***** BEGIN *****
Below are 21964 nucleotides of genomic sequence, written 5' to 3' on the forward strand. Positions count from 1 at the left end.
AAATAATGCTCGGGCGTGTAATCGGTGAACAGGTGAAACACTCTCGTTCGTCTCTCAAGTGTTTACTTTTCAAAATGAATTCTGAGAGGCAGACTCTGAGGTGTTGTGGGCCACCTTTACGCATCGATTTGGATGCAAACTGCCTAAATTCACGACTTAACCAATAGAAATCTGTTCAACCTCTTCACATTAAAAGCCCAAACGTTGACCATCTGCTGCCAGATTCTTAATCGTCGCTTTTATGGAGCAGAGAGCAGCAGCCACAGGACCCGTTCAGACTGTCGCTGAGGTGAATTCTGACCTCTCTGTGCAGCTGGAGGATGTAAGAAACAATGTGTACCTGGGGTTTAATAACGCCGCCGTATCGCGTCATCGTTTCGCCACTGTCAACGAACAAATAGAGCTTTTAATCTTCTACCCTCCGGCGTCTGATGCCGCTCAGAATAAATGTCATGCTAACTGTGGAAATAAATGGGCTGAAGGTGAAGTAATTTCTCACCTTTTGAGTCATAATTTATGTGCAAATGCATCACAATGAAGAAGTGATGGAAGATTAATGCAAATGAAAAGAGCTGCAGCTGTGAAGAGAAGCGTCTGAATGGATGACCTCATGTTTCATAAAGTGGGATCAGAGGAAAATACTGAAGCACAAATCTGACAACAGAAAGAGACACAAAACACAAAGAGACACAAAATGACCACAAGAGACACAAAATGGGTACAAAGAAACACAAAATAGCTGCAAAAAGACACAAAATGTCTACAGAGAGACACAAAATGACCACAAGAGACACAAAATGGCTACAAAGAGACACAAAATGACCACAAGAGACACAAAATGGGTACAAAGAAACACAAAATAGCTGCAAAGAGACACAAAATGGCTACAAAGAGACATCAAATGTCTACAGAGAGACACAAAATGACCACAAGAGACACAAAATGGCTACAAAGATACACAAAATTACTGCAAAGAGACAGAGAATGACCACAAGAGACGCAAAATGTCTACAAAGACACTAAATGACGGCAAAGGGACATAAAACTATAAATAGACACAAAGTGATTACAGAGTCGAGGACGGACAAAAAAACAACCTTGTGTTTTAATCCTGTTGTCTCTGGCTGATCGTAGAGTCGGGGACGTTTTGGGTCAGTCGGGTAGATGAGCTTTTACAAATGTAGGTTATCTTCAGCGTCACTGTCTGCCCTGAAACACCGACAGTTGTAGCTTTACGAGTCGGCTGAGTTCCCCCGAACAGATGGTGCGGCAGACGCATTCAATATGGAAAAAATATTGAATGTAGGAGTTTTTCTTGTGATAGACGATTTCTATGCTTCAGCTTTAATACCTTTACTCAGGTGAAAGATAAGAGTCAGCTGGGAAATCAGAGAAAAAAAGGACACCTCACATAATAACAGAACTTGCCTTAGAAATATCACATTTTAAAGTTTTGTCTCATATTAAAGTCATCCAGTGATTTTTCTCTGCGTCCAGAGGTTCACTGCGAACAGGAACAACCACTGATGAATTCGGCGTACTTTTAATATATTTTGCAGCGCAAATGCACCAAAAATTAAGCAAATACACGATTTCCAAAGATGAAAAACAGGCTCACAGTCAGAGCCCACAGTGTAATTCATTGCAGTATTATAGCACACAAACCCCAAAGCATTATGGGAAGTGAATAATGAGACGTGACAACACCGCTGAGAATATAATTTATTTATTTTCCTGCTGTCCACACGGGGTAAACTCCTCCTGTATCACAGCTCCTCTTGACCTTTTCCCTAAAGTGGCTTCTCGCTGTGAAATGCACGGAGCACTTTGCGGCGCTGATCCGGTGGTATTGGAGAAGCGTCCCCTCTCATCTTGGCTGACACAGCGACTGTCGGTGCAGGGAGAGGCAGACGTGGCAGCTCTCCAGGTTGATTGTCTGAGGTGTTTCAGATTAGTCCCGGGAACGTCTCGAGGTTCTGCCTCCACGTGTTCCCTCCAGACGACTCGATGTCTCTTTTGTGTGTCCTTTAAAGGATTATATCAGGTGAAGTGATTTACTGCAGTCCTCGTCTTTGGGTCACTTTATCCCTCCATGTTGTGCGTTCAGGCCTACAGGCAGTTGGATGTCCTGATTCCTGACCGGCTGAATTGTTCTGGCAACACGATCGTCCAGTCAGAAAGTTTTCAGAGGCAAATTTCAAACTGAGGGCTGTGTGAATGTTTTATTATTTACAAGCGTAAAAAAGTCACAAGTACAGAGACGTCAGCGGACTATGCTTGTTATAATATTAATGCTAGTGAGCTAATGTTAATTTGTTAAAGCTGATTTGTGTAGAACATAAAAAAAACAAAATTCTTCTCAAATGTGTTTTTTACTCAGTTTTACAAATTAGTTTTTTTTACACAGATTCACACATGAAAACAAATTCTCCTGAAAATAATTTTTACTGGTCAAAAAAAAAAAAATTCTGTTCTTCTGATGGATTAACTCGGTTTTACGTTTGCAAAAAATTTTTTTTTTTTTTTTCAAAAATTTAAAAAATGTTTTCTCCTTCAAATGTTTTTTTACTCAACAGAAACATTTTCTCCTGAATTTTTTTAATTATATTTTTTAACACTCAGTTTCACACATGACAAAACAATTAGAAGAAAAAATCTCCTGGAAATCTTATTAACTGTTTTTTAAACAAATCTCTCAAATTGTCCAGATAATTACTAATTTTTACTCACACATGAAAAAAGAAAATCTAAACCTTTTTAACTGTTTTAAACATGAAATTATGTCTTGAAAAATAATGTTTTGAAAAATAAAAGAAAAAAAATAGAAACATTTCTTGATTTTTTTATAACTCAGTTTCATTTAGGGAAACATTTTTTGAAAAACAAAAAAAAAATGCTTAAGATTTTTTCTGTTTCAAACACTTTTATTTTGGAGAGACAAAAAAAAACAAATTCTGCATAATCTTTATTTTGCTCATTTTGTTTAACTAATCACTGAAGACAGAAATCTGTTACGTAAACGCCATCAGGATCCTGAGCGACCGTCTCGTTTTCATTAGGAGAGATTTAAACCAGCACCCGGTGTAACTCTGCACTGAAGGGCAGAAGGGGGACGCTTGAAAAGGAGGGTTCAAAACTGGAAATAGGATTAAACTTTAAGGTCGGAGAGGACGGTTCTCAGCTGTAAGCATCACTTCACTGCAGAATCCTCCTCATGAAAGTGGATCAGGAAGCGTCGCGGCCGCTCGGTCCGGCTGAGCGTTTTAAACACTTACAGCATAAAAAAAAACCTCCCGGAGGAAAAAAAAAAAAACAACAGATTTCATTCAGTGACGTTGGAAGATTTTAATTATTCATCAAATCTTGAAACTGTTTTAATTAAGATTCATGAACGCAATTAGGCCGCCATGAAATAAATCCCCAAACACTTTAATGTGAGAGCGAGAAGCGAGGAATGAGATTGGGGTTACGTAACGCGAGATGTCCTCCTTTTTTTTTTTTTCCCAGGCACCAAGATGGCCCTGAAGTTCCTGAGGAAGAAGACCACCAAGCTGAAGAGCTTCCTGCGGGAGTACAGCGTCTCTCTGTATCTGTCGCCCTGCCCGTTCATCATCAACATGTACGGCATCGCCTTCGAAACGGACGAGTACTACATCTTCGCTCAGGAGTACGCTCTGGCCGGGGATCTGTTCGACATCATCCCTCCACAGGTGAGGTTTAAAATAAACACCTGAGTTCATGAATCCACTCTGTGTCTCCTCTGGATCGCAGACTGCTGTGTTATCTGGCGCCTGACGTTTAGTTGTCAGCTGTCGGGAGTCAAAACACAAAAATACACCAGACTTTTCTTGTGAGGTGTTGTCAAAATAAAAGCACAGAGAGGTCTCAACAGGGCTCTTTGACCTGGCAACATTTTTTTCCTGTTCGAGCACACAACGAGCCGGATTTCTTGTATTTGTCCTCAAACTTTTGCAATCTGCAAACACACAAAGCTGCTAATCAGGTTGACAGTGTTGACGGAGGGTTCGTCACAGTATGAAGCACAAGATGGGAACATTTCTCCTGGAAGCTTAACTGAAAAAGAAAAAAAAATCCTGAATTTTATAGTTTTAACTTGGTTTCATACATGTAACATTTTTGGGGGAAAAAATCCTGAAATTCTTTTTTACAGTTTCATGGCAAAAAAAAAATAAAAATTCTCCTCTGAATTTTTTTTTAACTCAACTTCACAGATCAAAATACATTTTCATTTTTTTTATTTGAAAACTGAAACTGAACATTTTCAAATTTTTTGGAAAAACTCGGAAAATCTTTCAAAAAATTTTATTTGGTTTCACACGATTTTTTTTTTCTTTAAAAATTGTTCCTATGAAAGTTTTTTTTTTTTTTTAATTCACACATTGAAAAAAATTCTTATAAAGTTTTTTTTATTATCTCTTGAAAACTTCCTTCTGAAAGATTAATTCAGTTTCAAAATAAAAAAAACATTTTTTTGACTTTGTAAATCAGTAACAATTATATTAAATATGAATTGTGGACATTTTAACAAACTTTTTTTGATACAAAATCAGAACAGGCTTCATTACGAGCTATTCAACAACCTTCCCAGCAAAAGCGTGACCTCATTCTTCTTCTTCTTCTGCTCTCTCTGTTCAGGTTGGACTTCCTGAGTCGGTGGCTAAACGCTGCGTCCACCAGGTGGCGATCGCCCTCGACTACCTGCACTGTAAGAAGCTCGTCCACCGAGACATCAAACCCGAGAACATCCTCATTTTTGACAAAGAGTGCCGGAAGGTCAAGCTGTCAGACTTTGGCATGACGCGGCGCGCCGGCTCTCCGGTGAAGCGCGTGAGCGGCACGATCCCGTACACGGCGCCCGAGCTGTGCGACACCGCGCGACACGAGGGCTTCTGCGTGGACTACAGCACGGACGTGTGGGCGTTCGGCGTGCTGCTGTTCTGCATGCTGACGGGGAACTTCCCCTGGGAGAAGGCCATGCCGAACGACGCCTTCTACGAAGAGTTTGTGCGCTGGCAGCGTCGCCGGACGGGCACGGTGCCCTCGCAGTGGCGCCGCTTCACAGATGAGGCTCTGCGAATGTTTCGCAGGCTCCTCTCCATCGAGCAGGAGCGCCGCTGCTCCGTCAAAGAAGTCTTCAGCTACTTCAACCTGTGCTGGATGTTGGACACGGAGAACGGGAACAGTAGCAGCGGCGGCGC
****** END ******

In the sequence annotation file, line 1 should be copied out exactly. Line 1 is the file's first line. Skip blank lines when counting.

Below are 21964 nucleotides of genomic sequence, written 5' to 3' on the forward strand. Positions count from 1 at the left end.